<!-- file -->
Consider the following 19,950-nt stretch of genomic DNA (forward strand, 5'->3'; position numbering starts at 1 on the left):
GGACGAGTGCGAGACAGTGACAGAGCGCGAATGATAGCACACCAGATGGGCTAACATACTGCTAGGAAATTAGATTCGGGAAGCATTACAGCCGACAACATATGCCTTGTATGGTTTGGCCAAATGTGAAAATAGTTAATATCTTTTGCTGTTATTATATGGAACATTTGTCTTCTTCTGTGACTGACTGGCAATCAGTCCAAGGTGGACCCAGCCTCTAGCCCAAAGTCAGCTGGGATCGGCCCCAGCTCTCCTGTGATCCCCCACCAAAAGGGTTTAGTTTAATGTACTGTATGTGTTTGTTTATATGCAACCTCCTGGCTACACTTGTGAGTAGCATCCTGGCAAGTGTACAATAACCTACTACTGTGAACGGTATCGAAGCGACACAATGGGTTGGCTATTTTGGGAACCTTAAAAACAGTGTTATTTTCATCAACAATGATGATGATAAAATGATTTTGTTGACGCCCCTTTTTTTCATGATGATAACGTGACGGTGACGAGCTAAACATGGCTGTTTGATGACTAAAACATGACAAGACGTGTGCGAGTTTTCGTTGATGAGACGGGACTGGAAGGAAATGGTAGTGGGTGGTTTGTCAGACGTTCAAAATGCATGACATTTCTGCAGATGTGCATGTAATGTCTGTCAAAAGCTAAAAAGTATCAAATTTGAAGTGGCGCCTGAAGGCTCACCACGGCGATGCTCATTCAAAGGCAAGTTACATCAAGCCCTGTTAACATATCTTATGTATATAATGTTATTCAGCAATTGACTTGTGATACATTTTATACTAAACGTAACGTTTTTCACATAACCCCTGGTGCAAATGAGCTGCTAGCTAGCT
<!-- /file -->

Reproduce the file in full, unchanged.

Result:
Consider the following 19,950-nt stretch of genomic DNA (forward strand, 5'->3'; position numbering starts at 1 on the left):
GGACGAGTGCGAGACAGTGACAGAGCGCGAATGATAGCACACCAGATGGGCTAACATACTGCTAGGAAATTAGATTCGGGAAGCATTACAGCCGACAACATATGCCTTGTATGGTTTGGCCAAATGTGAAAATAGTTAATATCTTTTGCTGTTATTATATGGAACATTTGTCTTCTTCTGTGACTGACTGGCAATCAGTCCAAGGTGGACCCAGCCTCTAGCCCAAAGTCAGCTGGGATCGGCCCCAGCTCTCCTGTGATCCCCCACCAAAAGGGTTTAGTTTAATGTACTGTATGTGTTTGTTTATATGCAACCTCCTGGCTACACTTGTGAGTAGCATCCTGGCAAGTGTACAATAACCTACTACTGTGAACGGTATCGAAGCGACACAATGGGTTGGCTATTTTGGGAACCTTAAAAACAGTGTTATTTTCATCAACAATGATGATGATAAAATGATTTTGTTGACGCCCCTTTTTTTCATGATGATAACGTGACGGTGACGAGCTAAACATGGCTGTTTGATGACTAAAACATGACAAGACGTGTGCGAGTTTTCGTTGATGAGACGGGACTGGAAGGAAATGGTAGTGGGTGGTTTGTCAGACGTTCAAAATGCATGACATTTCTGCAGATGTGCATGTAATGTCTGTCAAAAGCTAAAAAGTATCAAATTTGAAGTGGCGCCTGAAGGCTCACCACGGCGATGCTCATTCAAAGGCAAGTTACATCAAGCCCTGTTAACATATCTTATGTATATAATGTTATTCAGCAATTGACTTGTGATACATTTTATACTAAACGTAACGTTTTTCACATAACCCCTGGTGCAAATGAGCTGCTAGCTAGCT